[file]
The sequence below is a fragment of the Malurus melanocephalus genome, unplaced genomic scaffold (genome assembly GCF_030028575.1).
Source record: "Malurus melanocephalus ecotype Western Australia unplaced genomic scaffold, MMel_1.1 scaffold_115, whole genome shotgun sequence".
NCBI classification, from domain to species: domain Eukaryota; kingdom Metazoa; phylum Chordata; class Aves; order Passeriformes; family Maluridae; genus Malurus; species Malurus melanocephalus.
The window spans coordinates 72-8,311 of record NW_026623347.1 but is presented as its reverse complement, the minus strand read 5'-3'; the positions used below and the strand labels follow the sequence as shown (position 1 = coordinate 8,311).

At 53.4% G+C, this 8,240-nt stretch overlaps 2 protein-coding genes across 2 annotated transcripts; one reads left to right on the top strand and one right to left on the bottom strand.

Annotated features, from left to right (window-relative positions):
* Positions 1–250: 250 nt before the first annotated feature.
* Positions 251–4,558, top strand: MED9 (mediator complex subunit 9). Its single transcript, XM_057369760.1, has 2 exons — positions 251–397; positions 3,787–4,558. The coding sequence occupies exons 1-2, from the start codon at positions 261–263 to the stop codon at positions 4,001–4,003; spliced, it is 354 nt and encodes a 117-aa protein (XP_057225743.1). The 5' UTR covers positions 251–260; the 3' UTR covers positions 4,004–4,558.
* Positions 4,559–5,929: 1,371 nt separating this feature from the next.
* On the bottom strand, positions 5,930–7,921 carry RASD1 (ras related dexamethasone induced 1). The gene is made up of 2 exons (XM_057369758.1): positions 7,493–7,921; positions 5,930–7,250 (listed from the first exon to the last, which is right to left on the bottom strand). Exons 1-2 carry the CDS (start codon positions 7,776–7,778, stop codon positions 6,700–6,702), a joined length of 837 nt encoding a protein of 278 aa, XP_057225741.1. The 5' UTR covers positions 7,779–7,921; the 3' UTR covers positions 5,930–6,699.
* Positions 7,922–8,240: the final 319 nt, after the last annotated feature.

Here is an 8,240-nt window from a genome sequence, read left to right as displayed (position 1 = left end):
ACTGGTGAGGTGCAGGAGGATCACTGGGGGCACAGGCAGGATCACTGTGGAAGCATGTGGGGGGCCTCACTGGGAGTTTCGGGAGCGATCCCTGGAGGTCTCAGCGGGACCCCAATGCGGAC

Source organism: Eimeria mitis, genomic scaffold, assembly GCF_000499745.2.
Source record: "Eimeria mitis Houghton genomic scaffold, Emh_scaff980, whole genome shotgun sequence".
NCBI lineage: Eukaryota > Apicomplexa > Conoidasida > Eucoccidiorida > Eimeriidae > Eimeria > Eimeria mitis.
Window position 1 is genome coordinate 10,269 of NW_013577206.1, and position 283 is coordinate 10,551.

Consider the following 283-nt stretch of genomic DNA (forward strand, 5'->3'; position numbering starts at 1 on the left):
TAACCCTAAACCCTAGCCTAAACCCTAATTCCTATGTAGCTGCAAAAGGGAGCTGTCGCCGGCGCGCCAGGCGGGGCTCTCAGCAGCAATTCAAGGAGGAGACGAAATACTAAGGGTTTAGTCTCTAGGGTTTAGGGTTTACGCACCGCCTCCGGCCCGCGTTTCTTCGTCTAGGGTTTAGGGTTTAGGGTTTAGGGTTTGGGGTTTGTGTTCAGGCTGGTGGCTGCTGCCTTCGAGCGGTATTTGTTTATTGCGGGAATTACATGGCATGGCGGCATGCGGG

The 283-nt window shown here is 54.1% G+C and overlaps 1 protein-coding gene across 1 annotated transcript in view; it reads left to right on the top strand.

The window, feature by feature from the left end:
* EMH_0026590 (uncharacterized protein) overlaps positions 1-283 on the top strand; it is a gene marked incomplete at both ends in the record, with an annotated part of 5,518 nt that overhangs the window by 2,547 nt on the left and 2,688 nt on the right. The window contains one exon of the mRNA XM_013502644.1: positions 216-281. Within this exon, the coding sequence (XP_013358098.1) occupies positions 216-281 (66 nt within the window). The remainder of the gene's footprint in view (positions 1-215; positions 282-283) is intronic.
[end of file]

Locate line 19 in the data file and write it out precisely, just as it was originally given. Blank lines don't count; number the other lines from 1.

TAACCCTAAACCCTAGCCTAAACCCTAATTCCTATGTAGCTGCAAAAGGGAGCTGTCGCCGGCGCGCCAGGCGGGGCTCTCAGCAGCAATTCAAGGAGGAGACGAAATACTAAGGGTTTAGTCTCTAGGGTTTAGGGTTTACGCACCGCCTCCGGCCCGCGTTTCTTCGTCTAGGGTTTAGGGTTTAGGGTTTAGGGTTTGGGGTTTGTGTTCAGGCTGGTGGCTGCTGCCTTCGAGCGGTATTTGTTTATTGCGGGAATTACATGGCATGGCGGCATGCGGG